The email was followed up by a text; the kind that starts off with polite pleasantries about the weather and courteous queries about how I’ve been, only to make the awkward shift into, “So…while I’ve got your attention, I was wondering….” It’s the ever-popular approach of requesting a favour of someone or reminding them of a commitment they’ve made. In this case it was my commitment to writing for the school blog that prompted the delicate reminder.

But regardless of how gently and sweetly it was put, I found myself saddled beneath the all too familiar and relentless ride along: “GUILT.”

Hitchhiking my thoughts

He is a companion I’ve tried to kick to the curb countless times, but he rarely takes the hint and all too often I discover him hitching a ride and weighing me down.

We became chummy back when I was a kid and I had an overly keen sense of right and wrong, just and unjust. I remember leaving church catechism class with a quarter sized washer from my dad’s tool box clutched in my sweaty palm. I popped it into the vending machine across the parking lot and to my delight, out came a shiny red gumball. But my delight was short lived. Instead of blowing airy bubbles of strawberry gum, Guilt burst my ill-gotten bubble by parking squarely on my shoulders for the next week until I confessed during prayer time at catechism the following week.

He’s had his uses and though, during my youth we were acquaintances at most, a little dose of Guilt’s company was all I needed to smarten up. But it wasn’t till adulthood that he figured he might as well move on in and become part of the family. Along with the responsibilities of being an adult—a job, a husband, a home, and eventually a family, came a sway in my back from carrying around this unwanted burden of guilt. There was only so much of me to go around and always more that could be done. When you are a people-pleaser by nature, you find yourself regularly in the position of letting someone down.

And who loved to revel in my perceived failures? Guilt.

As I became more acquainted with the sensation, I discovered that Guilt takes on many forms. Wife guilt. Daughter guilt. Friend guilt. Employee guilt.

But the one that plagued me the most: Mom guilt.

If you are a mom, you probably know what I’m talking about. There’s the guilt over not spending enough time with your kids and the guilt about hovering too much. There’s the guilt over coming down too harshly and then the guilt about letting them get away with too much. There’s the guilt when you see that baby album, untouched in the “to do” pile, and realize you are 18 years too late. There’s the guilt over field trips and whether to disappoint your kid or risk disappointing your boss. There’s the guilt you feel when forcing your child, complaining of a tummy ache, to finish their breakfast and the absolute horror mixed with guilt when you get the phone call from school saying your son just threw up.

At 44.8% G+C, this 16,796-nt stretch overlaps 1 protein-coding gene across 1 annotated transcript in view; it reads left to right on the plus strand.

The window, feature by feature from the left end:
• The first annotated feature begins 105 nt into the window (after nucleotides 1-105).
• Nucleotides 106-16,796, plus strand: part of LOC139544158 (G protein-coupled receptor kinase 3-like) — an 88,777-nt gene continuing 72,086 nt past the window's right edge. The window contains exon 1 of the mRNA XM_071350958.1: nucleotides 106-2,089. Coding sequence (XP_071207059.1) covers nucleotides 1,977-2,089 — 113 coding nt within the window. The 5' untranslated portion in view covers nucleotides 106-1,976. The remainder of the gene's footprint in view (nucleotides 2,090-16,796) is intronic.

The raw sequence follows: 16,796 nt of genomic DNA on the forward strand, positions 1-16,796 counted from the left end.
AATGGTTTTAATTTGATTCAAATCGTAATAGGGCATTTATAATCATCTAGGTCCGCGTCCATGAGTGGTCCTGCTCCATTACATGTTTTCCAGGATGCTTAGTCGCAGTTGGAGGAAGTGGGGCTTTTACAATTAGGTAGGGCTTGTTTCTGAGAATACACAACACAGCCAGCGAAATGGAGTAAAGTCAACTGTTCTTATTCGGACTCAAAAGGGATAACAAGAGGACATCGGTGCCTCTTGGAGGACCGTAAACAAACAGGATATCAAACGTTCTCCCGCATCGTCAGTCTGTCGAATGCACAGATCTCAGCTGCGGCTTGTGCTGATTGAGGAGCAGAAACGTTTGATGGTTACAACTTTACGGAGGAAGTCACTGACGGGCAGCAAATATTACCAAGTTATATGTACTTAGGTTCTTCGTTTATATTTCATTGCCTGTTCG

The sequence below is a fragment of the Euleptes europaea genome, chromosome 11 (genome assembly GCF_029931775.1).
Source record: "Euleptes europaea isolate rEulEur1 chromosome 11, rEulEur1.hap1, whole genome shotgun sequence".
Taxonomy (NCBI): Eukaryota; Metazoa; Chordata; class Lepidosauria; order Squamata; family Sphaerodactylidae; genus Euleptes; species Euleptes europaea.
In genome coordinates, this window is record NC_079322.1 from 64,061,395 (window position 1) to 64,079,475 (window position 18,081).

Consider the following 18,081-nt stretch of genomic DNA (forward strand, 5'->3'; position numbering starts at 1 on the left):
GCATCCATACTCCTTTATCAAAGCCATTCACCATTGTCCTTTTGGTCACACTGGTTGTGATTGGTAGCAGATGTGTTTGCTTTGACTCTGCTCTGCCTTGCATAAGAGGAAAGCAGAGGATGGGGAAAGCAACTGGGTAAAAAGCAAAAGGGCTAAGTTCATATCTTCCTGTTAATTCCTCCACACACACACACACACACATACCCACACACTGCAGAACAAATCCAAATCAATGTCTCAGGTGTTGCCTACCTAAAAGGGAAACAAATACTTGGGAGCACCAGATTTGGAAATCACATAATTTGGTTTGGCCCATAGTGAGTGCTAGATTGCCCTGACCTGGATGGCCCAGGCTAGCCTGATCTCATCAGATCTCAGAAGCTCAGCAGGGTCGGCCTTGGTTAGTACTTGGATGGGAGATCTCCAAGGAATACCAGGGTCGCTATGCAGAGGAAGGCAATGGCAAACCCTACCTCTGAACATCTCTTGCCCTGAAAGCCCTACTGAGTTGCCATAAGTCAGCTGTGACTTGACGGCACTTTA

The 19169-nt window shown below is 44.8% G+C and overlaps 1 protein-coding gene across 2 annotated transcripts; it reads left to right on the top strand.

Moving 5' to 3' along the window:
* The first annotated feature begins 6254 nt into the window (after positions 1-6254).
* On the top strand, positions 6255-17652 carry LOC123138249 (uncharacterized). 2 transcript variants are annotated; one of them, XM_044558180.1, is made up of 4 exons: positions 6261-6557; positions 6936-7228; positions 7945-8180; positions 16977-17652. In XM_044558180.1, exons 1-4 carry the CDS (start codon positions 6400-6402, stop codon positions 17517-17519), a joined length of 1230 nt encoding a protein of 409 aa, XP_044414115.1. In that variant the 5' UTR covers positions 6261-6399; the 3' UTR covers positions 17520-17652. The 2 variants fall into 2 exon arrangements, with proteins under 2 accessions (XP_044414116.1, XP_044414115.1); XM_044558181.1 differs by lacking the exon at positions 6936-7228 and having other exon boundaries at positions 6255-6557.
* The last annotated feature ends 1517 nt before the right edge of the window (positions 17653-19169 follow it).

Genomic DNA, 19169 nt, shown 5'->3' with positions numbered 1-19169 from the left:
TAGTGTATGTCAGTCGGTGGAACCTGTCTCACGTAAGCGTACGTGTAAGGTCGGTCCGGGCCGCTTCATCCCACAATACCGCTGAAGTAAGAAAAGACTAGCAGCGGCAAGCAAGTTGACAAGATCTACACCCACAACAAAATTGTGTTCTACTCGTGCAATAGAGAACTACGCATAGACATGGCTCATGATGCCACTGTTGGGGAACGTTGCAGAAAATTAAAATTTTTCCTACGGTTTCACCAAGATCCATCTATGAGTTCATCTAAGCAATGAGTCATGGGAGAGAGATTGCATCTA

Loved no matter what

When Caleb turned one, I threw an elaborate birthday party, inviting all our friends and family. Caleb was dressed in his Sunday best, there was a teddy bear cake lovingly made by mom, balloons and streamers, gifts aplenty, and Caleb’s first taste of cake was recorded for all to see and remember. By the time the third kid came along, all Aiden got was a mom in panic mode when she realized that in all the Christmas festivities, she’d forgotten to make a cake or buy a present. And so, Aiden’s first birthday was marked with a quick singing of Happy Birthday to a little boy in his pjs, with a candle stuck in a hastily baked, frozen pie.

Mom guilt.

And yet, when I look back, I remember both parties equally. Caleb was adorable in his little red sweater, happy as a clam, banging his spoon on his highchair, surround by those he loved. Aiden was just as cute in his little yellow pjs, bouncing with joy on his wobbly legs next to the coffee table, surrounded by a meager few, but just as loved.

It has taken years to learn but Guilt no longer gets the free ride it used to. I’m learning not to compare, to be content and to accept my limitations. When Guilt climbs on my shoulders, I’m quicker to stop short and send him packing. And though I stand a little taller and I’m no longer flattened by his heavy bulk, from time to time he still knows how to give me a swift kick to the backside. I’m still smarting from the last one.

Another blog ready to be posted? Check!